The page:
dns7950 said:CaedenVIt is this audio feature which the HTC One got in trouble for using on accident
I am not a big fan of HTC, but I tend to believe them on the matter. When your company is literally on fire and you have tons of responsibility heaped on you to succeed, and then your new flagship phone is having issues and your manufacturer says "we have something that might work" you don't ask a whole lot of questions. If it works, and it fits in the budget, you just say "thanks" and move on, which is exactly what they did. They were not "stealing" the tech, they were simply presented with what seemed to be a viable alternative, and they didn't check it out because they were busy putting out fires in every other part of the company.
The manufacturer was squarely the one at fault, and they are the ones who will be paying for it. If HTC is smart then they should pay whatever licencing fees are required to keep it in future builds (because it is good tech), but they do not have the budget or R&D department to make specialty technology like this. Nokia has been in the audio and camera innovation industry for a good long time now. HTC has no option but to outsource.
milktea said:I'm not sure what purpose does this video serves other than showing that one is louder than the other. They both have bad sound, and if you crank up the volume on the Nokia device, the sound will be clipping too. Such a pointless video.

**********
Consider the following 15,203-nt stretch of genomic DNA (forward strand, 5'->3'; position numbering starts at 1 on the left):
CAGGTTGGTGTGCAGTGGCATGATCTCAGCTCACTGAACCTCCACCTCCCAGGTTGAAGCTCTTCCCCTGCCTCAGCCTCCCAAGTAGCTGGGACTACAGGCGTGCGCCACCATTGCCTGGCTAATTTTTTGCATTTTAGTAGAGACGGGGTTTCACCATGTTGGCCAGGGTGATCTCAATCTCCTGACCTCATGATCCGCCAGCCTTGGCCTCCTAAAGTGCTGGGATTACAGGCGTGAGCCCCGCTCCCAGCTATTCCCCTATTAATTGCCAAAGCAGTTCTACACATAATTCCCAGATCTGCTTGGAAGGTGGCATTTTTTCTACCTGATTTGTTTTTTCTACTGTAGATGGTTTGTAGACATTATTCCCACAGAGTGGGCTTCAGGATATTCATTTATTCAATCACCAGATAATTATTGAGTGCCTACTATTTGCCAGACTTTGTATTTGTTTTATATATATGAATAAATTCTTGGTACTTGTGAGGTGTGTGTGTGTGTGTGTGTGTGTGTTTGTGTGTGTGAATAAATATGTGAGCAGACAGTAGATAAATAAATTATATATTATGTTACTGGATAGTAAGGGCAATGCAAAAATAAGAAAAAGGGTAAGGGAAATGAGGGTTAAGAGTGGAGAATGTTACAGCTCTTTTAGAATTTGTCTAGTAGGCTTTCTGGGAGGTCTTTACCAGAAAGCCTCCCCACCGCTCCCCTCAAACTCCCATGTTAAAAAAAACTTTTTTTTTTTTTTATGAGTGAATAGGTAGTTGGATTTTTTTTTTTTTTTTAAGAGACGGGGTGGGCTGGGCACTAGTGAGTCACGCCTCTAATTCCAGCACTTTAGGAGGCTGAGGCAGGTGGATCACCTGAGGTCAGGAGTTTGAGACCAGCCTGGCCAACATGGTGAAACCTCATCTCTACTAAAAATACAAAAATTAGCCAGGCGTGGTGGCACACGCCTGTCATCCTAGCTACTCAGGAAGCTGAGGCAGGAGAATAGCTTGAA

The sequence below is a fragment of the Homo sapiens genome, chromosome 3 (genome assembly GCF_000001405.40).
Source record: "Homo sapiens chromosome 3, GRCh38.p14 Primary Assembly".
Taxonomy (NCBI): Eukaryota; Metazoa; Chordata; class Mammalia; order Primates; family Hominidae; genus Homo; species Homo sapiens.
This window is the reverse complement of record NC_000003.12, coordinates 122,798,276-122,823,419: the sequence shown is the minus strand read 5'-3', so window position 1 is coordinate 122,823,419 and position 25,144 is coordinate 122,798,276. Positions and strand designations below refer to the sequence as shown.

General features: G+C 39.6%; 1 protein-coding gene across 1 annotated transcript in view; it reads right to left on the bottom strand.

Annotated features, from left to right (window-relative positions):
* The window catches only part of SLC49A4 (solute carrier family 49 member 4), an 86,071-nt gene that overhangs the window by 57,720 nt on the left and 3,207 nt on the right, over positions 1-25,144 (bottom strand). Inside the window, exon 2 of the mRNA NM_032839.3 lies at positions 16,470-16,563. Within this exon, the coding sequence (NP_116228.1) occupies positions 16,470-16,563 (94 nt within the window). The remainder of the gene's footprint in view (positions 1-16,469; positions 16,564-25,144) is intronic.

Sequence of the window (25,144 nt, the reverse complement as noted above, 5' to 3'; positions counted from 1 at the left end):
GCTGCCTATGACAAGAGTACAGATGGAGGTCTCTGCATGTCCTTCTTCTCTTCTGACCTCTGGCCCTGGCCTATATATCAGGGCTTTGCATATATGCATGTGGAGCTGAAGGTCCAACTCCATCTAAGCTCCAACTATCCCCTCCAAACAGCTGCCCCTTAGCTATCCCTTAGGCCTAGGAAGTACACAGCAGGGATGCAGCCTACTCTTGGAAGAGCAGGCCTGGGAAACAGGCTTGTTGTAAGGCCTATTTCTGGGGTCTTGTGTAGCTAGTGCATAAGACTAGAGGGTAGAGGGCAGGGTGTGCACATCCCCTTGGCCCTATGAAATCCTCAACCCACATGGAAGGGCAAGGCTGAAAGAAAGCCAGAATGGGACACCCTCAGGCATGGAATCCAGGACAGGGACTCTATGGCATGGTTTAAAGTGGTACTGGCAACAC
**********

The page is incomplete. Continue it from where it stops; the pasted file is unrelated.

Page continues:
I am sick, and my ears are plugged up, and even I can hear a huge difference in the *quality* of the audio.
One has a lot of echo and reflections, the other does not
One has harsh high tones, and a lower midrange and bass that falls off, while the other stays much more even (on the Sammy section you can see the tuba playing, but you only hear a little bit of echo from it, and no direct audio)
One has phasing issues, and the other does not
One has clipping audio *at the time of recording* which is a major pain to get rid of, while the other has no clipping and can be later amplified much easier without having issues
One records very directional sound, while the other records sound from a wider area
One has a lot of background noise, while the other does not (In the sammy section you can hear the room, people talking and moving around, where the nokia parts have that much more muffled)
Yes, both are phone based microphones, and you are simply not going to get a 'studio quality' sound out of either of them. But lets say that you are reccording your kids in elementary school. The 'joy' of recording any non-professional players is that there will ALWAYS be someone way off pitch. When using a normal microphone it will always make the exception stand out way more than the general band. Meaning that even though it was painful to listen to live, it will ALWAYS sound worse on the recording. With a microphone array like this where errant sounds undergo some filtering you end up with a recording that is much more true to life. It may still sound rough... but it will sound more like you remember it sounding rather than having audio that only highlights the problems.
Again, this is not going to get you the kind of audio quality you would expect from a booth, but it is a $500 phone, so nobody is asking for that. But when it comes to recording moments in your life one phone is going to sound much more similar to what you remembered, while the other will really make you think that things in the past were much worse than they really were.